A breath of air — nothing more, nothing less
A STATEMENT ON FRED BUYLE’S WEBSITE briefly explains his approach to underwater photography: “To take his pictures and videos, Fred uses a simple formula: the water, available light, a camera, and one breath of air, nothing more, nothing less.” I would add to that list an extraordinary eye for composition and a passion for placing himself wherever the photo opportunities are. The images in his portfolio represent decades of travel to exotic destinations far from his home in the Azores. He has tolerated fewer overweight baggage fees than other photographers might, for his life and aesthetic are remarkably minimalistic for a man of such accomplishment.
Buyle came to photography naturally — some might say genetically. His great-grandfather was an innovative and acclaimed photographer in Brussels and portraitist to the Belgian royal family. His grandfather was a fine art painter, and his father was an advertising and fashion photographer in the 1960s. Buyle missed the active era of his father’s life in fashion photography, as he was retired from that career by the time Buyle was born.
For at least two months each summer the family sailed to Denmark, the United Kingdom, and Norway. Boating was a family passion, and while his parents weren’t divers, Buyle was curious about all things related to the ocean. He began reading voraciously at 4 years old. By the age of 7 he was satisfying his curiosity about the underwater world by snorkeling, and he started spearfishing a few years later. As he had to go deeper for game, he learned to equalize. He spent more time observing than spearing fish, and freediving became a part of his life.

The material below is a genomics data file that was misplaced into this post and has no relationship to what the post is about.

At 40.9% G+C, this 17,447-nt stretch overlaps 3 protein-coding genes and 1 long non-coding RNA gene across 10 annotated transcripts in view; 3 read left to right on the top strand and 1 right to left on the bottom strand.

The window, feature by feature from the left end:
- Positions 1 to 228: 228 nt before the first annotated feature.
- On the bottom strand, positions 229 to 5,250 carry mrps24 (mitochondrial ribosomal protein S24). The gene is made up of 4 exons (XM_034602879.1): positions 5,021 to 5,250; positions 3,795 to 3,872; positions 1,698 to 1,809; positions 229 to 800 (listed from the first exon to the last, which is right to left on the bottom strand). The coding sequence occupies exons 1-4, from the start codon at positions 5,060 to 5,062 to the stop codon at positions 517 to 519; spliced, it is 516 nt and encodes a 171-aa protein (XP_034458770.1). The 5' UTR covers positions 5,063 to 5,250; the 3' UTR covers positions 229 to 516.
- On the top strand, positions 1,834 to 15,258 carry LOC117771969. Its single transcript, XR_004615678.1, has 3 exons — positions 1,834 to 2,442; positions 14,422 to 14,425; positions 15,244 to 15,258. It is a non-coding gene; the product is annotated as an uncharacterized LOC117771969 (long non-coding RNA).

As a teenager he got his dive certification in Belgium and became a PADI divemaster at 18 and an instructor a year later. Depending on a tank and regulator, however, never resonated with him as much as the one-breath aesthetic. Freediving became a more organized sport in the 1990s, and Buyle was a part of it. In 1995 he set his first world record of 167.3 feet (51 meters) in the variable-weight category and followed it in 1997 with the constant-weight record of 173.9 feet (53 meters). He beat that record later in 1997 to 190.3 feet (58 meters) and in 2001 to 213.3 feet (65 meters). In 1999 he passed the most challenging barrier in freediving, 328 feet (100 meters), becoming only the eighth person on record to do so.
You were clearly established as freediving royalty by 2000, but when did you start your underwater photography?
By 2002 I had grown bored with freediving for records, but I wanted memories of what I saw underwater. About that time magazines became interested in freediving competitions, so photographing freedivers was a natural transition for me. The elite freedivers were a small community, and we had mutual trust. I had the skills to get deep enough to take a dramatic photo, yet I knew enough about the culture to stay out of the way and not interfere with the dive. You can’t ask your model for one more take during an international competition, so I learned to get it right the first time.
I took my first digital underwater photos in 2001, so if you began shooting in 2002, I’m guessing you never shot film.
That’s true. I began my underwater photography using a Nikon Coolpix digital camera. The digital files weren’t too bad, but the shutter lag was horrible. You had to press the shutter release and anticipate where your subject would be when the camera took the shot. I moved to Canon digital cameras for better-quality files, more lens options, and an improved shutter. Cameras continued to improve among all manufacturers, and by 2016 I had switched back to Nikon and eventually became one of their ambassadors. I had been shooting a Nikon D810 but have upgraded to a Nikon Z 7II in an effort to have a smaller and more streamlined in-water footprint.